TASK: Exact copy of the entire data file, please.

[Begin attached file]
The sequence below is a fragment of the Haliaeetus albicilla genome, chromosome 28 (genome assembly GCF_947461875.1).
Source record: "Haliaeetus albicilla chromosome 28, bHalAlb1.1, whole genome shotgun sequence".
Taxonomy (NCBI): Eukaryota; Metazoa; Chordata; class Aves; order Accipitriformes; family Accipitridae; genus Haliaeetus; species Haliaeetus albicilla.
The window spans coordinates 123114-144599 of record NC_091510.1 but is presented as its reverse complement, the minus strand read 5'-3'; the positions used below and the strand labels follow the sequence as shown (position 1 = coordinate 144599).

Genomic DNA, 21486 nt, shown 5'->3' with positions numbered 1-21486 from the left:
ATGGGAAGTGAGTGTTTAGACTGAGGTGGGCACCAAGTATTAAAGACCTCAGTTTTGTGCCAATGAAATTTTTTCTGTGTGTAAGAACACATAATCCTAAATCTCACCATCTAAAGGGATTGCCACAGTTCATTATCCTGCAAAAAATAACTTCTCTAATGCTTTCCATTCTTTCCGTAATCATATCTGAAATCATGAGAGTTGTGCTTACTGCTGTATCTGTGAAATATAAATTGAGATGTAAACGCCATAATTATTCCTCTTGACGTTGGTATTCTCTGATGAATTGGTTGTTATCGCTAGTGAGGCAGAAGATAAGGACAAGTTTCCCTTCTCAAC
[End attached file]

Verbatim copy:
The sequence below is a fragment of the Haliaeetus albicilla genome, chromosome 28 (genome assembly GCF_947461875.1).
Source record: "Haliaeetus albicilla chromosome 28, bHalAlb1.1, whole genome shotgun sequence".
Taxonomy (NCBI): Eukaryota; Metazoa; Chordata; class Aves; order Accipitriformes; family Accipitridae; genus Haliaeetus; species Haliaeetus albicilla.
The window spans coordinates 123114-144599 of record NC_091510.1 but is presented as its reverse complement, the minus strand read 5'-3'; the positions used below and the strand labels follow the sequence as shown (position 1 = coordinate 144599).

Genomic DNA, 21486 nt, shown 5'->3' with positions numbered 1-21486 from the left:
ATGGGAAGTGAGTGTTTAGACTGAGGTGGGCACCAAGTATTAAAGACCTCAGTTTTGTGCCAATGAAATTTTTTCTGTGTGTAAGAACACATAATCCTAAATCTCACCATCTAAAGGGATTGCCACAGTTCATTATCCTGCAAAAAATAACTTCTCTAATGCTTTCCATTCTTTCCGTAATCATATCTGAAATCATGAGAGTTGTGCTTACTGCTGTATCTGTGAAATATAAATTGAGATGTAAACGCCATAATTATTCCTCTTGACGTTGGTATTCTCTGATGAATTGGTTGTTATCGCTAGTGAGGCAGAAGATAAGGACAAGTTTCCCTTCTCAAC